Welcome to Madchester. Three goals down -- needing to score four to survive -- and facing Europa League humiliation, only a 95th-minute save from a Joe Hart header denied Manchester City a passage to the quarter-finals.
Just like Manchester United, City will not take their place in today's draw for the last eight of the Europa League, but Roberto Mancini's team almost pulled off a stunning fightback.
Trailing 3-0 on aggregate at half-time after Matias Fernandez and Ricky van Wolfswinkel had added to Xandao's first-leg goal, it looked all over for City.
But two Sergio Aguero goals and a Mario Balotelli penalty, prior to Hart's late header, almost won it for City.
Although United's elimination at the hands of Athletic Bilbao, confirmed just minutes before City kicked off against Sporting, ensured Alex Ferguson's players would no longer be distracted by Thursday night commitments during the title run-in, old habits die hard in these parts and news of their downfall prompted a loud cheer around the Etihad.
Mancini's pre-match insistence that City could cope with the demands of a dual assault on silverware appeared genuine, though.
The Italian subscribes to the theory that success breeds success and, with such a multi-talented and ambitious squad, why should City not embrace the challenge of winning both the Premier League and Europa League?
City's sluggish start suggested Mancini's players did not quite share their manager's approach to potential fixture congestion.
Quite simply, City were flat. Yaya Toure was booked for hurling a ball away in frustration at conceding a free-kick and Balotelli, having been denied at the far post by Anderson Polga, kicked the dead ball so hard that it almost hit the roof of the stadium.
Passes went astray and the fleet-footed Sporting were quick to capitalise, with Fernandez and Diego Capel both making the most of any mistakes committed by the home side.
The Portuguese were supposed to be poor travellers and a pale imitation of the team that won on home turf last week. But they were the team that wanted to win this tie.
Brazilian defender Xandao almost opened the second-leg scoring on eight minutes when he narrowly headed over from an in-swinging corner. Shortly afterwards, Chilean Fernandez was booked for diving, but he eventually made his mark on 34 minutes when he scored the opener.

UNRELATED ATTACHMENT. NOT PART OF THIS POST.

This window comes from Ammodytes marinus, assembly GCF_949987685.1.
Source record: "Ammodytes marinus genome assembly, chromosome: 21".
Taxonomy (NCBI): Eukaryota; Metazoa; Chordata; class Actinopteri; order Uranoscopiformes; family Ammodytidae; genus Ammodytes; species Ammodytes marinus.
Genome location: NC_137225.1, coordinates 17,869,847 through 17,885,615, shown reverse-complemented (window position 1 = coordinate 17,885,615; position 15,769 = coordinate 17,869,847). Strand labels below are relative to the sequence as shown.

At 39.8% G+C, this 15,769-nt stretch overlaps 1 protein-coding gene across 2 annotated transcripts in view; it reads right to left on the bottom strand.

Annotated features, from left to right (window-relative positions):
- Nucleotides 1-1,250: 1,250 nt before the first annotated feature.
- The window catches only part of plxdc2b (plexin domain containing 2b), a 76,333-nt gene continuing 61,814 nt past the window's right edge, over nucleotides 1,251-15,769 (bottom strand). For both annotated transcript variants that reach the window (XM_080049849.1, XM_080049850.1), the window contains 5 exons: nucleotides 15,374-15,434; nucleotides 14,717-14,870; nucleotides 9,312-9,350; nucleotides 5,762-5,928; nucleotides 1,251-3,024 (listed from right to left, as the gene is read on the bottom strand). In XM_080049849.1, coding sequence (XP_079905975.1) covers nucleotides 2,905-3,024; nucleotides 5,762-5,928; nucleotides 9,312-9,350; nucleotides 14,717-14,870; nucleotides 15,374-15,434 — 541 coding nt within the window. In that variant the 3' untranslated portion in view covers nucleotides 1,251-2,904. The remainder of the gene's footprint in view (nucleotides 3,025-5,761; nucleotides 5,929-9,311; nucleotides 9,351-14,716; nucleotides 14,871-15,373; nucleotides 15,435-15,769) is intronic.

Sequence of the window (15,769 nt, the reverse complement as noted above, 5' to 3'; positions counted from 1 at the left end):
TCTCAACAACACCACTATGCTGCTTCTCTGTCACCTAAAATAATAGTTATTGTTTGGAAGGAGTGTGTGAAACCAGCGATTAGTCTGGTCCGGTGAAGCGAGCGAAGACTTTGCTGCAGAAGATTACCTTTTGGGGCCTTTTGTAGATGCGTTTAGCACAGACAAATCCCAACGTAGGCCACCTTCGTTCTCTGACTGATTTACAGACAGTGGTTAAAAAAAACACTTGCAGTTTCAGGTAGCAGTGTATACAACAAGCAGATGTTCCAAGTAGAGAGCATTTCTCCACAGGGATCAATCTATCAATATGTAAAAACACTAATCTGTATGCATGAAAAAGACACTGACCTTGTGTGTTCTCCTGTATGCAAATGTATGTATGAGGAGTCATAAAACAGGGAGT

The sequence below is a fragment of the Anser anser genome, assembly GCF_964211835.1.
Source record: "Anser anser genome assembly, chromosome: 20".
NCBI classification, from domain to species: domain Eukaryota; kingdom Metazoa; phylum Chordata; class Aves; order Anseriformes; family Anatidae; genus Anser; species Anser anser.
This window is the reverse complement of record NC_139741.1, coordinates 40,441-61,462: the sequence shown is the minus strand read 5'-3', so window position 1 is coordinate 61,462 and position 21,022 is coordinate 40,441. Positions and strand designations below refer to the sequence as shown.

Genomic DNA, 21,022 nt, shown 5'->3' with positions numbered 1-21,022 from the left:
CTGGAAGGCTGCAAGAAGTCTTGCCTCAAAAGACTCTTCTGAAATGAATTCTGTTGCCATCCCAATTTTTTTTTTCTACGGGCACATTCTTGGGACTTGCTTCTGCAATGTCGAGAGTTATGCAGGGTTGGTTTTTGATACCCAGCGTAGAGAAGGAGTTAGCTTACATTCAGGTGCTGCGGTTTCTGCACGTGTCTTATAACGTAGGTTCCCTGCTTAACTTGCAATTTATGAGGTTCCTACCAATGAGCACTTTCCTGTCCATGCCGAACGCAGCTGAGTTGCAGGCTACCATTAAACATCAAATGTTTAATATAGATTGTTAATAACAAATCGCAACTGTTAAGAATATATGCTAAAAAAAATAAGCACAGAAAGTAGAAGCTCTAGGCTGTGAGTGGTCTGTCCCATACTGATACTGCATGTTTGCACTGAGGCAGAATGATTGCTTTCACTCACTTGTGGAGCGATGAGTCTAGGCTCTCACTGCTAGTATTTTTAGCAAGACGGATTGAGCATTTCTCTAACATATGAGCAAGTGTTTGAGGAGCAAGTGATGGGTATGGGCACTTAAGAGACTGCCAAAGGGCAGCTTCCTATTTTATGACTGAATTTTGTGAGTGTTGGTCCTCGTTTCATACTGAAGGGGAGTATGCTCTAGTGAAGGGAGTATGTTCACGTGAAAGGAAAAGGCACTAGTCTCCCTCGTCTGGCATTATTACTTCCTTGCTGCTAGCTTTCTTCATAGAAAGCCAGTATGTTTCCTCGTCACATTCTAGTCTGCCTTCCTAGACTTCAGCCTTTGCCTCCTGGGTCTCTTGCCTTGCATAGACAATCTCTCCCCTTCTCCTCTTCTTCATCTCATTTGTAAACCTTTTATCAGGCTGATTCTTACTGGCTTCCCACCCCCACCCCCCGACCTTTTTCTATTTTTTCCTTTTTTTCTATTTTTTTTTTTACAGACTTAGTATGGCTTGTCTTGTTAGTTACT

A needless challenge by Balotelli on full-back Emiliano Insua, 20 yards from goal, resulted in a free-kick and, with the diminutive David Pizarro stood at the end of the wall, Fernandez curled his set-piece beyond the Hart to put Sporting 2-0 ahead on aggregate. City now needed to score three to save the tie, but their mountain grew on 41 minutes when Sporting scored again.
Van Wolfswinkel, understood to be the reason for Kenny Dalglish's scouting trip to the Etihad, netted at the far post from two yards after being teed up by Marat Izmailov.
So poor was their first-half performance that City were booed off at half-time, yet the sight of the players emerging from the tunnel at the end of the interval prompted a defiant roar from the home crowd.
Mancini had clearly not given up, although replacing winger Adam Johnson for holding midfielder Nigel de Jong at half-time was an odd move.
But, by the time Aguero turned and guided Micah Richards' cross past goalkeeper Rui Patricio after the hour, City were starting to run out of steam.
The goal at least gave City the impetus to believe. Samir Nasri's introduction ensured City now had a four-pronged strike-force and Sporting could not escape their defensive third.
But City still required three and, as the clock ticked towards 75 minutes, all hope appeared lost. A foul by substitute Renato Neto on Aguero resulted in a penalty, however, and Balotelli, nerveless as usual, slotted home.
The miracle was on and, when Aguero volleyed in at the far post on 82 minutes following Edin Dzeko's flick from Aleksandar Kolarov's corner, just one more goal required. City, however, simply ran out of time. (© Daily Telegraph, London)